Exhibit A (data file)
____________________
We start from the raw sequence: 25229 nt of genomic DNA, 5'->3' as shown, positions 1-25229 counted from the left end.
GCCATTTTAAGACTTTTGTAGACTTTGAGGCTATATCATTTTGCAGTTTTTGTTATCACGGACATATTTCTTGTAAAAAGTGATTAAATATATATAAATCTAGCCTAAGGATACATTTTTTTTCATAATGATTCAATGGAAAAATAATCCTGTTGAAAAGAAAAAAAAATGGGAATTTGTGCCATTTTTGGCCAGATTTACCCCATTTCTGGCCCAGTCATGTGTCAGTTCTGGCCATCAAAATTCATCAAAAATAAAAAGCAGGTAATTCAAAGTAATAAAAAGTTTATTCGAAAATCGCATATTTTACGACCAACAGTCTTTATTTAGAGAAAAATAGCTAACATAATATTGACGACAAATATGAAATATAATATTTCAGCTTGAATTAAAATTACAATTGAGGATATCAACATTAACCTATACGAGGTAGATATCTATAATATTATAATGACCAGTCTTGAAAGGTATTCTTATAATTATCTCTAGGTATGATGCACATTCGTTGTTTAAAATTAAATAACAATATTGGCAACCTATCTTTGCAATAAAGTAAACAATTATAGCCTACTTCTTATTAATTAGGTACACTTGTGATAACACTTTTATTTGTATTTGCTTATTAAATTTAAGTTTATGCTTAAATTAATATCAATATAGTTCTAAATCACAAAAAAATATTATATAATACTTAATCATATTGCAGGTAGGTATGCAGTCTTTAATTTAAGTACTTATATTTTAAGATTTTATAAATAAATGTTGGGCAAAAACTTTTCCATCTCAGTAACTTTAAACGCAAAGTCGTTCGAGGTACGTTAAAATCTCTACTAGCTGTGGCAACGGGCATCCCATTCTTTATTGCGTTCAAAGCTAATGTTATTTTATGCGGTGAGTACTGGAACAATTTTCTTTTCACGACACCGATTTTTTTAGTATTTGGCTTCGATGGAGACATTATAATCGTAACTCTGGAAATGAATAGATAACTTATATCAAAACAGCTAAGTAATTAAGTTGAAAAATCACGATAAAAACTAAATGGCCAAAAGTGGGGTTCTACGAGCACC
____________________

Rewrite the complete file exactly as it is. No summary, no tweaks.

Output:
We start from the raw sequence: 25229 nt of genomic DNA, 5'->3' as shown, positions 1-25229 counted from the left end.
GCCATTTTAAGACTTTTGTAGACTTTGAGGCTATATCATTTTGCAGTTTTTGTTATCACGGACATATTTCTTGTAAAAAGTGATTAAATATATATAAATCTAGCCTAAGGATACATTTTTTTTCATAATGATTCAATGGAAAAATAATCCTGTTGAAAAGAAAAAAAAATGGGAATTTGTGCCATTTTTGGCCAGATTTACCCCATTTCTGGCCCAGTCATGTGTCAGTTCTGGCCATCAAAATTCATCAAAAATAAAAAGCAGGTAATTCAAAGTAATAAAAAGTTTATTCGAAAATCGCATATTTTACGACCAACAGTCTTTATTTAGAGAAAAATAGCTAACATAATATTGACGACAAATATGAAATATAATATTTCAGCTTGAATTAAAATTACAATTGAGGATATCAACATTAACCTATACGAGGTAGATATCTATAATATTATAATGACCAGTCTTGAAAGGTATTCTTATAATTATCTCTAGGTATGATGCACATTCGTTGTTTAAAATTAAATAACAATATTGGCAACCTATCTTTGCAATAAAGTAAACAATTATAGCCTACTTCTTATTAATTAGGTACACTTGTGATAACACTTTTATTTGTATTTGCTTATTAAATTTAAGTTTATGCTTAAATTAATATCAATATAGTTCTAAATCACAAAAAAATATTATATAATACTTAATCATATTGCAGGTAGGTATGCAGTCTTTAATTTAAGTACTTATATTTTAAGATTTTATAAATAAATGTTGGGCAAAAACTTTTCCATCTCAGTAACTTTAAACGCAAAGTCGTTCGAGGTACGTTAAAATCTCTACTAGCTGTGGCAACGGGCATCCCATTCTTTATTGCGTTCAAAGCTAATGTTATTTTATGCGGTGAGTACTGGAACAATTTTCTTTTCACGACACCGATTTTTTTAGTATTTGGCTTCGATGGAGACATTATAATCGTAACTCTGGAAATGAATAGATAACTTATATCAAAACAGCTAAGTAATTAAGTTGAAAAATCACGATAAAAACTAAATGGCCAAAAGTGGGGTTCTACGAGCACC